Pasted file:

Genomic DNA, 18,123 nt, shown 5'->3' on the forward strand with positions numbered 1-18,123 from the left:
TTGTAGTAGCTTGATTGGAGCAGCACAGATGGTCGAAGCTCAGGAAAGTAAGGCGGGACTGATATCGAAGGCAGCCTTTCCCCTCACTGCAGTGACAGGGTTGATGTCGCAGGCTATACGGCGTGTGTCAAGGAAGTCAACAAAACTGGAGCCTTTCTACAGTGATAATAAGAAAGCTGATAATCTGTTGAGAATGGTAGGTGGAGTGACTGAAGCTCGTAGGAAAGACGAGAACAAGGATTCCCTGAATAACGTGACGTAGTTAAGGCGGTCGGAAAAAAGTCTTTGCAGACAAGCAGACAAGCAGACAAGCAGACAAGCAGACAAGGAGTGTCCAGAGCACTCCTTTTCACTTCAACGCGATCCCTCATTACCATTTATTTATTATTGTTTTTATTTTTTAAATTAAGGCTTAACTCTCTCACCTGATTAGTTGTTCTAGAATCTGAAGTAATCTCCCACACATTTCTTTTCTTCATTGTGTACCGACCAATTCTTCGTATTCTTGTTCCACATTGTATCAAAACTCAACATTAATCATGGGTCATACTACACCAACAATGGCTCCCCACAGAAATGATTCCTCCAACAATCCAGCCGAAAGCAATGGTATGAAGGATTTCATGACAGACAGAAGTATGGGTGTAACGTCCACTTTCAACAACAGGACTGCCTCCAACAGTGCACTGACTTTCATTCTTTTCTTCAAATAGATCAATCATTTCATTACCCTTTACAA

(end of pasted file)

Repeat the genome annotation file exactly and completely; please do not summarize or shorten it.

Genomic DNA, 18,123 nt, shown 5'->3' on the forward strand with positions numbered 1-18,123 from the left:
TTGTAGTAGCTTGATTGGAGCAGCACAGATGGTCGAAGCTCAGGAAAGTAAGGCGGGACTGATATCGAAGGCAGCCTTTCCCCTCACTGCAGTGACAGGGTTGATGTCGCAGGCTATACGGCGTGTGTCAAGGAAGTCAACAAAACTGGAGCCTTTCTACAGTGATAATAAGAAAGCTGATAATCTGTTGAGAATGGTAGGTGGAGTGACTGAAGCTCGTAGGAAAGACGAGAACAAGGATTCCCTGAATAACGTGACGTAGTTAAGGCGGTCGGAAAAAAGTCTTTGCAGACAAGCAGACAAGCAGACAAGCAGACAAGCAGACAAGGAGTGTCCAGAGCACTCCTTTTCACTTCAACGCGATCCCTCATTACCATTTATTTATTATTGTTTTTATTTTTTAAATTAAGGCTTAACTCTCTCACCTGATTAGTTGTTCTAGAATCTGAAGTAATCTCCCACACATTTCTTTTCTTCATTGTGTACCGACCAATTCTTCGTATTCTTGTTCCACATTGTATCAAAACTCAACATTAATCATGGGTCATACTACACCAACAATGGCTCCCCACAGAAATGATTCCTCCAACAATCCAGCCGAAAGCAATGGTATGAAGGATTTCATGACAGACAGAAGTATGGGTGTAACGTCCACTTTCAACAACAGGACTGCCTCCAACAGTGCACTGACTTTCATTCTTTTCTTCAAATAGATCAATCATTTCATTACCCTTTACAA